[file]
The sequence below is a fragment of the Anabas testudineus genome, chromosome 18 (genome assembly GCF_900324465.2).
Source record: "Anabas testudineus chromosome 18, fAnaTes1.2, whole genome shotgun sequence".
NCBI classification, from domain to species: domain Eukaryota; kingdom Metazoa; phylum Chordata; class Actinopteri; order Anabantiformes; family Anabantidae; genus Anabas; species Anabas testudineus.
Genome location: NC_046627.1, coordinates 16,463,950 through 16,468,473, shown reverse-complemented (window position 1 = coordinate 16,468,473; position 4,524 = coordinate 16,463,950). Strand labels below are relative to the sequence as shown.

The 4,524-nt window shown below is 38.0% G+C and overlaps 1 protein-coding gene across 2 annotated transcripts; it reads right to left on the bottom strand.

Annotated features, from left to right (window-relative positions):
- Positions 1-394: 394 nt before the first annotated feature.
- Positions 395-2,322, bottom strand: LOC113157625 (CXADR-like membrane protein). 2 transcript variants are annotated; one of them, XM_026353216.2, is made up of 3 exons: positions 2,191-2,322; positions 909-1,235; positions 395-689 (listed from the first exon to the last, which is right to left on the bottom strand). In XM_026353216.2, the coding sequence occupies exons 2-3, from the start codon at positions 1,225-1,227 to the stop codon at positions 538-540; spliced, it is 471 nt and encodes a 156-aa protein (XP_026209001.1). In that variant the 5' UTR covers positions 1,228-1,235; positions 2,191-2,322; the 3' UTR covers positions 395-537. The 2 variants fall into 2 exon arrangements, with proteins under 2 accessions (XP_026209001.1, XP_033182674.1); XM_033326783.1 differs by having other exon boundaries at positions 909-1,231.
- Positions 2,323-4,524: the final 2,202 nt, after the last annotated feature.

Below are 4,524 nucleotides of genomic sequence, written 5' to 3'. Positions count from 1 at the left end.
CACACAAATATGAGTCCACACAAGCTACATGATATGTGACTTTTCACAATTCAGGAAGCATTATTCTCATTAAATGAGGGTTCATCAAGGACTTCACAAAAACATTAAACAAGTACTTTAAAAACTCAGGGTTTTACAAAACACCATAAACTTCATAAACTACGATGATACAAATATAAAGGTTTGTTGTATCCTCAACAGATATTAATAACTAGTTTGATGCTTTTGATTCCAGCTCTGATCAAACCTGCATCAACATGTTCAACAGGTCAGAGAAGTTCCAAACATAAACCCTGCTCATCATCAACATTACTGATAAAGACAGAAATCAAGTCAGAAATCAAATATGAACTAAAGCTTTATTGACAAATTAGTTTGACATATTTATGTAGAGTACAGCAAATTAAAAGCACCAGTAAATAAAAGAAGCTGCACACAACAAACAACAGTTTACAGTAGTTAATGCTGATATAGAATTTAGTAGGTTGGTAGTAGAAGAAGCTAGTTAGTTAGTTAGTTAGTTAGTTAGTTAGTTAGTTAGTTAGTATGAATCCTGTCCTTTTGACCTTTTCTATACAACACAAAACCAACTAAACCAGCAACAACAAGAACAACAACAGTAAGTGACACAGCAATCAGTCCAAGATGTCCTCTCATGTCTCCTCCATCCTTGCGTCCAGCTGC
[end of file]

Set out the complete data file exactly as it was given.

The sequence below is a fragment of the Anabas testudineus genome, chromosome 18 (genome assembly GCF_900324465.2).
Source record: "Anabas testudineus chromosome 18, fAnaTes1.2, whole genome shotgun sequence".
NCBI classification, from domain to species: domain Eukaryota; kingdom Metazoa; phylum Chordata; class Actinopteri; order Anabantiformes; family Anabantidae; genus Anabas; species Anabas testudineus.
Genome location: NC_046627.1, coordinates 16,463,950 through 16,468,473, shown reverse-complemented (window position 1 = coordinate 16,468,473; position 4,524 = coordinate 16,463,950). Strand labels below are relative to the sequence as shown.

The 4,524-nt window shown below is 38.0% G+C and overlaps 1 protein-coding gene across 2 annotated transcripts; it reads right to left on the bottom strand.

Annotated features, from left to right (window-relative positions):
- Positions 1-394: 394 nt before the first annotated feature.
- Positions 395-2,322, bottom strand: LOC113157625 (CXADR-like membrane protein). 2 transcript variants are annotated; one of them, XM_026353216.2, is made up of 3 exons: positions 2,191-2,322; positions 909-1,235; positions 395-689 (listed from the first exon to the last, which is right to left on the bottom strand). In XM_026353216.2, the coding sequence occupies exons 2-3, from the start codon at positions 1,225-1,227 to the stop codon at positions 538-540; spliced, it is 471 nt and encodes a 156-aa protein (XP_026209001.1). In that variant the 5' UTR covers positions 1,228-1,235; positions 2,191-2,322; the 3' UTR covers positions 395-537. The 2 variants fall into 2 exon arrangements, with proteins under 2 accessions (XP_026209001.1, XP_033182674.1); XM_033326783.1 differs by having other exon boundaries at positions 909-1,231.
- Positions 2,323-4,524: the final 2,202 nt, after the last annotated feature.

Below are 4,524 nucleotides of genomic sequence, written 5' to 3'. Positions count from 1 at the left end.
CACACAAATATGAGTCCACACAAGCTACATGATATGTGACTTTTCACAATTCAGGAAGCATTATTCTCATTAAATGAGGGTTCATCAAGGACTTCACAAAAACATTAAACAAGTACTTTAAAAACTCAGGGTTTTACAAAACACCATAAACTTCATAAACTACGATGATACAAATATAAAGGTTTGTTGTATCCTCAACAGATATTAATAACTAGTTTGATGCTTTTGATTCCAGCTCTGATCAAACCTGCATCAACATGTTCAACAGGTCAGAGAAGTTCCAAACATAAACCCTGCTCATCATCAACATTACTGATAAAGACAGAAATCAAGTCAGAAATCAAATATGAACTAAAGCTTTATTGACAAATTAGTTTGACATATTTATGTAGAGTACAGCAAATTAAAAGCACCAGTAAATAAAAGAAGCTGCACACAACAAACAACAGTTTACAGTAGTTAATGCTGATATAGAATTTAGTAGGTTGGTAGTAGAAGAAGCTAGTTAGTTAGTTAGTTAGTTAGTTAGTTAGTTAGTTAGTTAGTATGAATCCTGTCCTTTTGACCTTTTCTATACAACACAAAACCAACTAAACCAGCAACAACAAGAACAACAACAGTAAGTGACACAGCAATCAGTCCAAGATGTCCTCTCATGTCTCCTCCATCCTTGCGTCCAGCTGC